As science is not a value free activity, it is possible for one civilization to learn the science of another civilization, but to do that it must be able to abstract and make it its own. This means that the intellectual journey was not a temporary passion or entertainment. The early Muslim scholars were aware of a new intellectual conflict which flourished in the old intellectual or religious soil. However, they did not hesitate to be open to their knowledge and welcome foreign sources. Islamic civilization developed in this context. In that time, the growth of Muslim knowledge must also be seen in the light of the significance of the diversity of intellectual life. There was a large number of various different contributors: Persians, Syrians, Egyptians or Arabians, Christian, Jewish and Muslim, who may have saved their material from Persian, Greek, Indian, or other religious sources. For instance, as Hitti notes, Ka’b al-Ahbar (Ka’b of the rabbis) was a Yamanite Jew and he accepted Islam (652) and acted as teacher and counselor to the court of a Muslim govorner. Hitti states that: “Thus did Ka’b become the earliest authority for the Jewish-Muslim traditions. Through Ka’b, Ibn Munebbih (another Jewish author) and other Jewish converts a number of talmudic stories ultimately found their way into Muslim tradition and were incorporated with Arabic historical lore.” John of Damascus also lived in this Umayyad period, wrote in Greek and knew Arabic. According to Hitti, John of Damascus was the greatest and last theologian of the Oriental Greek church.It is interesting to note that this general picture of early Muslim knowledge could cover all kinds of aspects. Hitti gives these details:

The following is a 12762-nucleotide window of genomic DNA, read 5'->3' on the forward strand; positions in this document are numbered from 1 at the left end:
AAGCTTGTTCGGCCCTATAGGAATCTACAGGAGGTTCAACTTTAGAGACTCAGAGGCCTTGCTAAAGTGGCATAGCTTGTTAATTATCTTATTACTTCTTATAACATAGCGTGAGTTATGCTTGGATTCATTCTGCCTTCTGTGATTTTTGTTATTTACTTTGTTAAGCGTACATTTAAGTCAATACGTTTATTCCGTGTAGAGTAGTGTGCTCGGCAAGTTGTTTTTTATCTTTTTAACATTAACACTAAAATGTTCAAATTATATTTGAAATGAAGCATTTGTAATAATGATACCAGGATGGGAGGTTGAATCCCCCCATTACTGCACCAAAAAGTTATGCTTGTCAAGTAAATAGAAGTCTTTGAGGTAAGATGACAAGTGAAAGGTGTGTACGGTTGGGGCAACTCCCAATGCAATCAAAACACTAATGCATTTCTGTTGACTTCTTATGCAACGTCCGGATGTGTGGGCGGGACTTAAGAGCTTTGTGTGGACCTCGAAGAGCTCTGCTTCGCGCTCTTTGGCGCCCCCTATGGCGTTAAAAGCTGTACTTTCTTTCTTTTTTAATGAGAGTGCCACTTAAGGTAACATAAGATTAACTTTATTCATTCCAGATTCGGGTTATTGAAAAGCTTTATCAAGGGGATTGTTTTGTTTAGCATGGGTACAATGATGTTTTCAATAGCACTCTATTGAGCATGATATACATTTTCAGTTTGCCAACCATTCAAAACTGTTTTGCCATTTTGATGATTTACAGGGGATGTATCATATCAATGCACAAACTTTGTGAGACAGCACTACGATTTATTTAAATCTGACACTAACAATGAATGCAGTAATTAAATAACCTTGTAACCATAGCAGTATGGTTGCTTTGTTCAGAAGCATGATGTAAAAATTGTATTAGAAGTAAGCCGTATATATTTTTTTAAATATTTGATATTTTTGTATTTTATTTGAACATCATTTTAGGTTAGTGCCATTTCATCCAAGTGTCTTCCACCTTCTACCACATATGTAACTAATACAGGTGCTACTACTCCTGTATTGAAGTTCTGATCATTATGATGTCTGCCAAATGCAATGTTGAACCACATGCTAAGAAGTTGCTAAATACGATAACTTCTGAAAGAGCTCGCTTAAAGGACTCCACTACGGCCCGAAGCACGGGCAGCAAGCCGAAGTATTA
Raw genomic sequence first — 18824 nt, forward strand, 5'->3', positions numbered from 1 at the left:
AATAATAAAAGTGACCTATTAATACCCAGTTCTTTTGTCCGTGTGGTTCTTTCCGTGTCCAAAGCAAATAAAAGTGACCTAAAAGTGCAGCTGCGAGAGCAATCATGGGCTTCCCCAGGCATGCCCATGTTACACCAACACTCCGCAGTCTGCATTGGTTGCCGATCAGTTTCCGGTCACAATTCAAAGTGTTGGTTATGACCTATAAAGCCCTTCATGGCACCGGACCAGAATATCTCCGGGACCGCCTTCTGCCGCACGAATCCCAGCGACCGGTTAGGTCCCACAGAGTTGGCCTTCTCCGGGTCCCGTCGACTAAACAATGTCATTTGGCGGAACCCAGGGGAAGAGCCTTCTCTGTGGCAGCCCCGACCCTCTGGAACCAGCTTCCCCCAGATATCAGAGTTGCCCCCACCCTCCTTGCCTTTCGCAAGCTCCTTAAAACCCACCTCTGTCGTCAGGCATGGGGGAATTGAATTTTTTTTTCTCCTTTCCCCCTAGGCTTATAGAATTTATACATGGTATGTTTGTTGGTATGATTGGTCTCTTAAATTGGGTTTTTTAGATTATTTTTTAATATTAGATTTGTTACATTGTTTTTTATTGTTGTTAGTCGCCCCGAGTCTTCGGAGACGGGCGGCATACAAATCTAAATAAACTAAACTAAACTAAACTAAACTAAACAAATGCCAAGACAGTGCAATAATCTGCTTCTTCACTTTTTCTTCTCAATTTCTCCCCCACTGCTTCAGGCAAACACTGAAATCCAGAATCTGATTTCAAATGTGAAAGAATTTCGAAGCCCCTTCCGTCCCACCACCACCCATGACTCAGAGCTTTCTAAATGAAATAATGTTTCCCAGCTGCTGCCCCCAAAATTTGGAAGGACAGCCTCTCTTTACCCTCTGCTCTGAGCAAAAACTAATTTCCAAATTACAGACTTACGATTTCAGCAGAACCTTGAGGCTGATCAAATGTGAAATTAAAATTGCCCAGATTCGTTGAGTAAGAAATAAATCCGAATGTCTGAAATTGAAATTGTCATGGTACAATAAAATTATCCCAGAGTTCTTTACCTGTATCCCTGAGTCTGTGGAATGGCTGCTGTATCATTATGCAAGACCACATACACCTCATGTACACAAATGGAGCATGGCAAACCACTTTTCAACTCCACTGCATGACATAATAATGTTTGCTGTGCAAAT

Among St. John’s works is a dialogue with a ‘Saracen’ on the divinity of Christ and freedom of human will which is intended to be an apology for Christianity, a manual for guidance of Chritians in their arguments with the Muslims. John himself probably held many such debates in the presence of the caliph.
In relation to this, some Islamic sects were influenced by these old cultures and traditions. For instance, in the Umayyad period there were several movements which were later challenged, but in any event contributed many perspectives on the experience of knowledge in the Islamic tradition. One of them is the Mu’tazilities, also called as the Qaderites, who were precisely influenced by Greeks and represented “free will” of Islam. Hitti maintains that John of Damascus expilicitly influenced this religio-philosophical school, and states that, “The Qaderite was the earliest philosophical school of thought in Islam.”
However, the Muslims brought with them not only their ancient heritage and culture, but methods of looking at the sublime questions of life in ways fundamentally different from that of the neighboring cultures. Historical Islam had to face the rationalism of the Greeks, the stratification of the Persian ascetics, Alexandrian or Egyptian philosophers; it had to build its unique perspective based upon the influences of other cultures.
Written by wiseinstitute